Consulting Meteorologist Project

Faith Eherts
Consulting Meteorologist
April 23, 2015
Case Six
An EF0 tornado was reported to have occurred in Jefferson County, PA (approximately
outlined with a white box) around 4:35 pm on May 31st, 2008. The county manager is required
to document whether the tornado touched down in the town of Brockway, PA (marked with a
white star on the following maps) in Jefferson County. I was asked to assist with this decision.
Note: Since all things meteorology are based around where meteorology was founded –
Greenwich, England – all time stamps are reported in GMT time to avoid time zone confusion
among international peers. Therefore, a tornado reported at 4:25pm in the USA’s Eastern Time
zone would be recorded as 20:25 GMT. For this reason, the following radar snapshots range
from 4:18 to 4:27pm Eastern Time (20:18 to 20:27 GMT).
Based on an analysis done of available NEXRAD weather radar data via the National
Oceanic and Atmospheric Administration (NOAA), it can be proven that the most basic
conditions necessary for a tornado to occur were present in Jefferson County. Mainly, this
involved the presence of a significant supercell thunderstorm. Precipitation can be found on
radar imagery via their color contrast compared to the dark background, which has been fitted
with state boundaries and major roadways to help orient the observer as to where this bird’s
eye view is oriented. Below, you’ll notice the thick yellow border of western and northern
Pennsylvania as well as route I-80 traversing central PA over a black background. The surfacebased radar best situated to view this part of the state is located in State College, PA. This
vantage point can easily be located due to the large “cloud” symmetrically oriented about the
center of the state. This is known as a radar anomaly, and is simply due to the presence of bugs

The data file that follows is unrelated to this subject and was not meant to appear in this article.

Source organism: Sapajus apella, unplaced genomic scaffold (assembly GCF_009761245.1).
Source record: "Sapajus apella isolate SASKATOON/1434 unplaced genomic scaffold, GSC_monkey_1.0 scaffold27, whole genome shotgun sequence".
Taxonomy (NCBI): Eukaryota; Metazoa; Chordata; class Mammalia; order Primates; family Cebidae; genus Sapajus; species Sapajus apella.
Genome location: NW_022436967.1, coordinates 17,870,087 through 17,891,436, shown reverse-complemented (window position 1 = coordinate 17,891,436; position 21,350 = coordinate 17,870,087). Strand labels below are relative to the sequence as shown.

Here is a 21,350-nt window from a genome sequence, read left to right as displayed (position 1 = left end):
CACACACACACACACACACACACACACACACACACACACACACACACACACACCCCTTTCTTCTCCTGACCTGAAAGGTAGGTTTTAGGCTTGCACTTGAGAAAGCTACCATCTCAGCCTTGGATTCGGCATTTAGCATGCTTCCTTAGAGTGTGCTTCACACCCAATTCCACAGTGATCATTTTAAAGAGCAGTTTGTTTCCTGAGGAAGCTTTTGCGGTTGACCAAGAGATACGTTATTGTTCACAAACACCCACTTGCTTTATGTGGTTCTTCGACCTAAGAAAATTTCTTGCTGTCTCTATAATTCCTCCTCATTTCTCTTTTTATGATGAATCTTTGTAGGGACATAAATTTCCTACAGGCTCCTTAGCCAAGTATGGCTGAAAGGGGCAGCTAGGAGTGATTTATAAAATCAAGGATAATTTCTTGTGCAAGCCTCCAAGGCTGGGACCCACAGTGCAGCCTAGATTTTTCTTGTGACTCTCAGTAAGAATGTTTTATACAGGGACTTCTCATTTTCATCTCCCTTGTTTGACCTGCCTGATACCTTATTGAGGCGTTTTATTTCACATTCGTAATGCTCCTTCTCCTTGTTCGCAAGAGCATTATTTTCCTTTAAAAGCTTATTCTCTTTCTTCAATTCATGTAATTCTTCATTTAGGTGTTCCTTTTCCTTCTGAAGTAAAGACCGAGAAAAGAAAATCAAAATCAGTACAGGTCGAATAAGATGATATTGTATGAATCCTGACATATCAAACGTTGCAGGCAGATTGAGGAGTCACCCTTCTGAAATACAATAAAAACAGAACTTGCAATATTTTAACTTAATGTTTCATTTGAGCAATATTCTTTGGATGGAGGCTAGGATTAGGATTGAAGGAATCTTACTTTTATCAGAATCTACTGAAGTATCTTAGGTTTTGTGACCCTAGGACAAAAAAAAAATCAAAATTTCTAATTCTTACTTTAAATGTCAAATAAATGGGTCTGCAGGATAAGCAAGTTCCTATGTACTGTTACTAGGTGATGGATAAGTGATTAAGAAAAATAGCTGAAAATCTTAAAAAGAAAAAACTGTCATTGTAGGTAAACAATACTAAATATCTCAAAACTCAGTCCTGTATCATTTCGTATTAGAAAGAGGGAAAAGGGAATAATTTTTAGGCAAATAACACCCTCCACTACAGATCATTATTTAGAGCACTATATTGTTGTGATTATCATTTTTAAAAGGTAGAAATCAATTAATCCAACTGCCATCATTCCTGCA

and other such near-by interferences with the radar beam. However, real precipitation can
easily be pinpointed due to its more defined color scheme and natural shape/structure. With
green being light rain and red indicating a more “severe” part of a storm, an easy-tounderstand spectrum of colors can be analyzed. Specifically, a supercell storm can be identified
via its generally round (as opposed to oblong) shape and rotating nature over time. Since the
reported tornado is supposedly an EF0 – the lowest, least damaging tornado rating possible – it
is not surprising that this storm is relatively disorganized.
In the following images, it is clear that Brockway is, in fact, located quite a distance to
the east of a few separate significant thunderstorms. No large tornado is likely to form within
this cluster of storms due to the lack of a single defined area of rotation, never mind one near
Brockway at the time reported. However, a brief and insignificant tornado is perfectly likely to
have occurred in extreme northwestern Jefferson County based on the location of the storms at
the time in question. A relatively isolated and strong storm clipped the northwestern corner of
Jefferson County around 4:25pm on May 31st, 2008, but Brockway is located well east of this
For these reasons, I conclude that the ingredients necessary to form a non-significant
EF0 tornado in Brockway, Pennsylvania were not present at this date and time.
May 31st, 2008, 20:18:45 GMT = 4:18:45 pm
20:23:20 GMT = 4:23:20 pm, the reported time of the tornado.
20:27:55 GMT = 4:27:55 pm